View Full Version : Camera lens
12-21-2004, 04:10 PM
I was wondering if one of you could point me towards a site or maybe a book that explains everything about camera lens. For example: when to use 50 mm instead of 35 mm, or the pros and cons of all the different sizes and formats. I'm not looking for their scientific aspects more their different applications in the movie making process.
12-22-2004, 04:55 AM
There's a book by a director names Kazan called Making Movies that tlaks a little about this. Also, a lot of still photography books can show you the effects over using a wide angle instead of a long lens and vice versa. Basically, in a nutshell, wide angle lenses distort space and features and are great for comedies. Longer lenses confine space and compress figures and features. Generally a 50mm lens (for shooting 25mm film) is considered what the eye sees (In 16mm film I believe it's around 25 or 30...). Portrait photographers tend to use longer lenses however, somewhere around a 75mm lens in order to flatten the face a bit and make the features more appealing...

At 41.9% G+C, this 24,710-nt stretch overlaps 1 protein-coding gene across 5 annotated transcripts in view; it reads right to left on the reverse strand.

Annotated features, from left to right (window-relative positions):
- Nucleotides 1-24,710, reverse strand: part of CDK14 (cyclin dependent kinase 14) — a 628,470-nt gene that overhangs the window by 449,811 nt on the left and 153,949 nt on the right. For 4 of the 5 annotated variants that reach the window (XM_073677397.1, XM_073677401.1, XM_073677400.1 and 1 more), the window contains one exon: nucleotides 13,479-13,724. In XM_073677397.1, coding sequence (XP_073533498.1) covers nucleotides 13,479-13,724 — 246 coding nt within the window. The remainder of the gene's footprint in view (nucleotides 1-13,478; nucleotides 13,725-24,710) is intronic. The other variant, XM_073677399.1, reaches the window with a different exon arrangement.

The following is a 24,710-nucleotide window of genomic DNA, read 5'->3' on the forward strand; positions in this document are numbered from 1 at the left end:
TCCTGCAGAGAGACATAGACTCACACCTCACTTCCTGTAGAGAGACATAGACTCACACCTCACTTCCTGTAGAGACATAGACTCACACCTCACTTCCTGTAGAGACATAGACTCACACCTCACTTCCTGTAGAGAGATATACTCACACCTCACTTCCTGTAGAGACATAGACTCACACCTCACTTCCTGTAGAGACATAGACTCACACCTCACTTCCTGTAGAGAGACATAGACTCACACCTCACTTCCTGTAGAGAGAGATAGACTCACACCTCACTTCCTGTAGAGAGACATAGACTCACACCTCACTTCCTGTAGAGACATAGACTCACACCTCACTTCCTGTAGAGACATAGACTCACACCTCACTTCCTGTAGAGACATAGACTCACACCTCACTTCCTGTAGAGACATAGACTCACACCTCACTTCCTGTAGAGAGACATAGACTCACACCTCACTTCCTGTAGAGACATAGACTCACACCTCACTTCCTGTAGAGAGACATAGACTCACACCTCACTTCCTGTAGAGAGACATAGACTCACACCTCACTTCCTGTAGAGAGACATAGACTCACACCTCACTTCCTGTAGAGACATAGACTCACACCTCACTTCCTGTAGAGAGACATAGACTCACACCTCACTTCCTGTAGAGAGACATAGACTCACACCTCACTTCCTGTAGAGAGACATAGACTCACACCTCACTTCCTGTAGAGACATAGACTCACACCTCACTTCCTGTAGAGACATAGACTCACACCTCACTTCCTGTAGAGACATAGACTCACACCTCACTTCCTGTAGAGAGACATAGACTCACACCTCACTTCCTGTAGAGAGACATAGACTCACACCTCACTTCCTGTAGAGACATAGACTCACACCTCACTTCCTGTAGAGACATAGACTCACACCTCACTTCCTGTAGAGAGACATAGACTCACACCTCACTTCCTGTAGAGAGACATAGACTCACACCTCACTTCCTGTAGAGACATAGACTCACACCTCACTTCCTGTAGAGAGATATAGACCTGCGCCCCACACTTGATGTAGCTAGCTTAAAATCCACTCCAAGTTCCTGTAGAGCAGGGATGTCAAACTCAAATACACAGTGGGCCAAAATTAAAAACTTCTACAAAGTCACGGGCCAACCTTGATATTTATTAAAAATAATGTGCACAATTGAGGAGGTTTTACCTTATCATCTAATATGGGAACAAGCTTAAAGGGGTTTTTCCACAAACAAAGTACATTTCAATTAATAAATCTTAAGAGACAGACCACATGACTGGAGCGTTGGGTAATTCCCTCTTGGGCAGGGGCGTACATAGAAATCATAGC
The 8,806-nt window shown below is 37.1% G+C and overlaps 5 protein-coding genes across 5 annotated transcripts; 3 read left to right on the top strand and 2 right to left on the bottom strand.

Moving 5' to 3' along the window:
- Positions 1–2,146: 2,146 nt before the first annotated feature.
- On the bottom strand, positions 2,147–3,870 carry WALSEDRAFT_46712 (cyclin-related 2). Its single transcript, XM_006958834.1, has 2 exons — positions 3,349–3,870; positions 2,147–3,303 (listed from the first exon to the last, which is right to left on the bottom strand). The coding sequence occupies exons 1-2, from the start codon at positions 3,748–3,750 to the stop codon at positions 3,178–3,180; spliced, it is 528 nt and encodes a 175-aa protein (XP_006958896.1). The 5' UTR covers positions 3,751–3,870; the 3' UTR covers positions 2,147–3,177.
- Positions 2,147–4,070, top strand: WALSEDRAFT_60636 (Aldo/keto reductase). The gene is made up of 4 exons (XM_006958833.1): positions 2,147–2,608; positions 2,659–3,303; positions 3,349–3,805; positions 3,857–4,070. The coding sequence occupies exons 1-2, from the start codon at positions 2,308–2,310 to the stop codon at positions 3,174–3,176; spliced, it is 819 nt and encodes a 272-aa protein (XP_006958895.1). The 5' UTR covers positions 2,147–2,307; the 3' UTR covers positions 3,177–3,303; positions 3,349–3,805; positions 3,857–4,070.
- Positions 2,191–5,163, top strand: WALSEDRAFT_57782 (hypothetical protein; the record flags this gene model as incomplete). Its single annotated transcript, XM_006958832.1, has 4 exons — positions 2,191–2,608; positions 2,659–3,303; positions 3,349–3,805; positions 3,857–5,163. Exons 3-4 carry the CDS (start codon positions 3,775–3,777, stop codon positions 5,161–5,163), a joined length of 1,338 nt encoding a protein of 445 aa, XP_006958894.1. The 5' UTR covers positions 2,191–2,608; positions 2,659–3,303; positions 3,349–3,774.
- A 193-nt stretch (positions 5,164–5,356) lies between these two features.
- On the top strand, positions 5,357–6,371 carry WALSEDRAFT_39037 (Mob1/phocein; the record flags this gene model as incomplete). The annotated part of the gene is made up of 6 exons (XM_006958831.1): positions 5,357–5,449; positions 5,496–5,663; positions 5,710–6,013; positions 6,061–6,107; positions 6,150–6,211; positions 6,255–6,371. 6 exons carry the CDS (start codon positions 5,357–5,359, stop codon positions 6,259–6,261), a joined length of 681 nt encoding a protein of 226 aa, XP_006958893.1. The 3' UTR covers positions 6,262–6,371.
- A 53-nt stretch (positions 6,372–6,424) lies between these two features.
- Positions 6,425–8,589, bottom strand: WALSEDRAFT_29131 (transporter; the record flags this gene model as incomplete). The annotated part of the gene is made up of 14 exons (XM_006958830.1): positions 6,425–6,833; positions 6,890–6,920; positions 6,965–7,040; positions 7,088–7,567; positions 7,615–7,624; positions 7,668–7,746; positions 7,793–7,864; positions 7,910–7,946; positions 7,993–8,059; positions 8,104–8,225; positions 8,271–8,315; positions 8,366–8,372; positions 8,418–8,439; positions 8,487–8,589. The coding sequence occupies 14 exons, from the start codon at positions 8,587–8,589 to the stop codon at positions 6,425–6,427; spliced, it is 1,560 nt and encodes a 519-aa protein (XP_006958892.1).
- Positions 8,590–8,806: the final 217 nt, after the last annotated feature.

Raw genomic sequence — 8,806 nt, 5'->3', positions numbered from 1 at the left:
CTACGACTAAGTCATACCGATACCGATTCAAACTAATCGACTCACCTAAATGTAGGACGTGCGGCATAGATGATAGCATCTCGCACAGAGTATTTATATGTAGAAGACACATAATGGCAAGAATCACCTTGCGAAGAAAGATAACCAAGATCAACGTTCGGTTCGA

Thsi is how it's done in photography and film. I'm not sure how it applies to CG, but these are the principles I used for 35mm.
12-22-2004, 02:20 PM
Thanks for your replie Kung Fu Hampster it cleared things up a bit:thumbsup:
I'm suppose to learn this in school next year but thats far away, I want to know now!!!
Anyway thanks for your help
12-22-2004, 04:11 PM
NP...get yourself a cheap camera and some lenses and experiement a little...don't wait for school!
12-24-2004, 07:45 PM
Also one has to follow the lenses we are used to from the limits of real camera. ie with real camera aerial shots of action (helicopter shots) or sports teleshots are allways long lenses as the cam is forced to be in a distance. In CG you could bring the cam closer but it wouldn't look very natural due to the way we are used to seeing certain action. Also in tight spaces wider lenses etc.
12-24-2004, 09:03 PM
there are no real rules for how to use a lens. its up to you. Just keep in mind that focal length controls the FOV.. and the FOV can do everything from stretch things out to forshorten and remove a sense of scale. If you do a survey with canon they send you a really nice hardcover book with info about each of there lenses and all there lens technology. Theres quite a bit of content in it thats not an advertisment.
12-25-2004, 06:08 AM
Go to photo.net and learn. Very good site.
01-20-2006, 06:00 AM
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